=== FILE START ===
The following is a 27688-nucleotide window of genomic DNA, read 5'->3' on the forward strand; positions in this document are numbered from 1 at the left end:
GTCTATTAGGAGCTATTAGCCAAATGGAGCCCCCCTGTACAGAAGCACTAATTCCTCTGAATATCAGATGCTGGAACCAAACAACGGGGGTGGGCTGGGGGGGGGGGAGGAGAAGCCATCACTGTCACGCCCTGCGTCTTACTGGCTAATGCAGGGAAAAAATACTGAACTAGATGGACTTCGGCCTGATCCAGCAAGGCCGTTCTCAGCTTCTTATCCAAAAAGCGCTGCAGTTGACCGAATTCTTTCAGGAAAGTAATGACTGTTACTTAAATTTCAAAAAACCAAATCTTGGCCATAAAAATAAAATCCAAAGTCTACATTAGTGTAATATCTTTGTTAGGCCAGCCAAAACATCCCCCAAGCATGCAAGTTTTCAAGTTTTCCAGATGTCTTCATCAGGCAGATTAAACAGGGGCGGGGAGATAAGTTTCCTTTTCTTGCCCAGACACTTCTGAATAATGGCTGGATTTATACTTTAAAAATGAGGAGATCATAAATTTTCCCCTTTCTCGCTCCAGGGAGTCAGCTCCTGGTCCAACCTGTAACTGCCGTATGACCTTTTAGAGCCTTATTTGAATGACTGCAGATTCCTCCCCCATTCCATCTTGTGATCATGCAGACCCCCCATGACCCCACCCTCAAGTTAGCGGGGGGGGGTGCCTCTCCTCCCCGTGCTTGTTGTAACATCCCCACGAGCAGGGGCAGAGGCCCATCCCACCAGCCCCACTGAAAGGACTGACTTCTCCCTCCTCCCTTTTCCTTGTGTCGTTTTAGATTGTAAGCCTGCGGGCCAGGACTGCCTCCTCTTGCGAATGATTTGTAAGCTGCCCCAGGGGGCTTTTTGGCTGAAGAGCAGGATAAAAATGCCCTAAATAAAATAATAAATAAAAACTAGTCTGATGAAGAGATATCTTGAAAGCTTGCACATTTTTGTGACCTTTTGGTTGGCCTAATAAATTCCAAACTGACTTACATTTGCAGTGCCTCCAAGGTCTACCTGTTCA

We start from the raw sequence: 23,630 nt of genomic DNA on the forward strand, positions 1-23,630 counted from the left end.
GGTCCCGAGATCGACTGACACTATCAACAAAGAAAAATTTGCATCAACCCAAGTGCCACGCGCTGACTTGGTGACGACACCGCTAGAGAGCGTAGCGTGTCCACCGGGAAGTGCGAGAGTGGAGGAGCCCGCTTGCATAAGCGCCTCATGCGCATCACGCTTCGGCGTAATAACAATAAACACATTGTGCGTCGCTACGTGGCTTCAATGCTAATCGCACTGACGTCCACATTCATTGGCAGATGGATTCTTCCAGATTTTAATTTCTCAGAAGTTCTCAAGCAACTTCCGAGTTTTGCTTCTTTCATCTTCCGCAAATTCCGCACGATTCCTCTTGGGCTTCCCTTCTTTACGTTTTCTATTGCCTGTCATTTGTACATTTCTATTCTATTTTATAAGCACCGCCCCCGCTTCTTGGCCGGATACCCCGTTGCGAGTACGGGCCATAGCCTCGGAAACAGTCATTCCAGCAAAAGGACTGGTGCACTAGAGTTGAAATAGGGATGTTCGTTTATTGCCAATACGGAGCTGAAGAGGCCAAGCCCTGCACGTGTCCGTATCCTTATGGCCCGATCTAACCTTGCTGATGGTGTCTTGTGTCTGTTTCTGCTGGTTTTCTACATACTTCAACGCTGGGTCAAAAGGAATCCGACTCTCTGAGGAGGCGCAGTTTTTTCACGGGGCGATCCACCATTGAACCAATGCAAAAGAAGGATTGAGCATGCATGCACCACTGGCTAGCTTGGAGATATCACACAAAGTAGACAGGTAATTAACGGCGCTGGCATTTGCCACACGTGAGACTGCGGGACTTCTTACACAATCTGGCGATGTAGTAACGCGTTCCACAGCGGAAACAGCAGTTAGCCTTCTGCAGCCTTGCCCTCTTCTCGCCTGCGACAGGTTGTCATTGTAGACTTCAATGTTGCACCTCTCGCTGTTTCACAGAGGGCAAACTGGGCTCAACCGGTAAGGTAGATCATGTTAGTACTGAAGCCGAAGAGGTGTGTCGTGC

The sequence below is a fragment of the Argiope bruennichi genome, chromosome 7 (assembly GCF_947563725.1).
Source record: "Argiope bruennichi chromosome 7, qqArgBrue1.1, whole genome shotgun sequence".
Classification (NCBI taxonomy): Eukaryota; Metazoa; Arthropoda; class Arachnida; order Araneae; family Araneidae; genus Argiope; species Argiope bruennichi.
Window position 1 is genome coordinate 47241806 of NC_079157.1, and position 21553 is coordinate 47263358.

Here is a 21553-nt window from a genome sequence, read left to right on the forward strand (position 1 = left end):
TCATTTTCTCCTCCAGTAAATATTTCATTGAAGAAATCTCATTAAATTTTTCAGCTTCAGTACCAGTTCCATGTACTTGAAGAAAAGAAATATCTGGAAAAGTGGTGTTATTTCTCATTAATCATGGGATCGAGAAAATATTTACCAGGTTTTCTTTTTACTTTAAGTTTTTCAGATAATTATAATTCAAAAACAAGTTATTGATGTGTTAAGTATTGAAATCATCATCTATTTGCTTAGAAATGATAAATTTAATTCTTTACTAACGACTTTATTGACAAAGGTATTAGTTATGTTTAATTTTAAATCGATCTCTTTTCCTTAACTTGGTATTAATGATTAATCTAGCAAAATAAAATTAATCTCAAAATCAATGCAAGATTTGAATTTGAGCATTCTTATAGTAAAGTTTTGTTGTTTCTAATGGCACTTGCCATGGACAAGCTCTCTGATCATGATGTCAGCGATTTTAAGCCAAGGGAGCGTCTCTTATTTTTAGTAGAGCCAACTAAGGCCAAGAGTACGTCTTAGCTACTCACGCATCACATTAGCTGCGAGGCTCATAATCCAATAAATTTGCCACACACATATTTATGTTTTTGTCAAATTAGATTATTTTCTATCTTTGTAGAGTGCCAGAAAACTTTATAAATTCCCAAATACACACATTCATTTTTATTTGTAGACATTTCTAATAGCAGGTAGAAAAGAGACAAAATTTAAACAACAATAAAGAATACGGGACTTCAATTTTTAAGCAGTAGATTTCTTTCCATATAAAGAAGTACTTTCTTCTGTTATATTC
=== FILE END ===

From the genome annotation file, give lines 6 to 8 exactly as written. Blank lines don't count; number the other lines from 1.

Source record: "Argiope bruennichi chromosome 7, qqArgBrue1.1, whole genome shotgun sequence".
Classification (NCBI taxonomy): Eukaryota; Metazoa; Arthropoda; class Arachnida; order Araneae; family Araneidae; genus Argiope; species Argiope bruennichi.
Window position 1 is genome coordinate 47241806 of NC_079157.1, and position 21553 is coordinate 47263358.